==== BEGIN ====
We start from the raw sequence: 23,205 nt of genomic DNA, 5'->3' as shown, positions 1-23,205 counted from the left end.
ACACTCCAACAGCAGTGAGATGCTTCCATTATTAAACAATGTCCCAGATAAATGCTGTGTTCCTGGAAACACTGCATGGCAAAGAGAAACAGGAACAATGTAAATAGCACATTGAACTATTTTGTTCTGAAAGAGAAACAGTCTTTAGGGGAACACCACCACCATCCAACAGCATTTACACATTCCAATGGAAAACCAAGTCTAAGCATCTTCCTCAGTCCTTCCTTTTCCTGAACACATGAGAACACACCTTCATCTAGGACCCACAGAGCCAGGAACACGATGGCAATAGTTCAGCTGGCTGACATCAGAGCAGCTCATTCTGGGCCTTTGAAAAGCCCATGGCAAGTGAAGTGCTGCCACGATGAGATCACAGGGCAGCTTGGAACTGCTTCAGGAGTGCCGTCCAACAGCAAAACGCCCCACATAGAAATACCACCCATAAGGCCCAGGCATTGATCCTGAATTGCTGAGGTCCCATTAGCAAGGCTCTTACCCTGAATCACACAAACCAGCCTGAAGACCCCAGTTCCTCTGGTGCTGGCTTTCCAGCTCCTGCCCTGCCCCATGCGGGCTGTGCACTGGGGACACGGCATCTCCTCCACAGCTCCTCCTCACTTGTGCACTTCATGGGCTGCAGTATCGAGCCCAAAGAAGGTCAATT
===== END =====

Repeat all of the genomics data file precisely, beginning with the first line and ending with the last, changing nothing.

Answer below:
We start from the raw sequence: 23,205 nt of genomic DNA, 5'->3' as shown, positions 1-23,205 counted from the left end.
ACACTCCAACAGCAGTGAGATGCTTCCATTATTAAACAATGTCCCAGATAAATGCTGTGTTCCTGGAAACACTGCATGGCAAAGAGAAACAGGAACAATGTAAATAGCACATTGAACTATTTTGTTCTGAAAGAGAAACAGTCTTTAGGGGAACACCACCACCATCCAACAGCATTTACACATTCCAATGGAAAACCAAGTCTAAGCATCTTCCTCAGTCCTTCCTTTTCCTGAACACATGAGAACACACCTTCATCTAGGACCCACAGAGCCAGGAACACGATGGCAATAGTTCAGCTGGCTGACATCAGAGCAGCTCATTCTGGGCCTTTGAAAAGCCCATGGCAAGTGAAGTGCTGCCACGATGAGATCACAGGGCAGCTTGGAACTGCTTCAGGAGTGCCGTCCAACAGCAAAACGCCCCACATAGAAATACCACCCATAAGGCCCAGGCATTGATCCTGAATTGCTGAGGTCCCATTAGCAAGGCTCTTACCCTGAATCACACAAACCAGCCTGAAGACCCCAGTTCCTCTGGTGCTGGCTTTCCAGCTCCTGCCCTGCCCCATGCGGGCTGTGCACTGGGGACACGGCATCTCCTCCACAGCTCCTCCTCACTTGTGCACTTCATGGGCTGCAGTATCGAGCCCAAAGAAGGTCAATT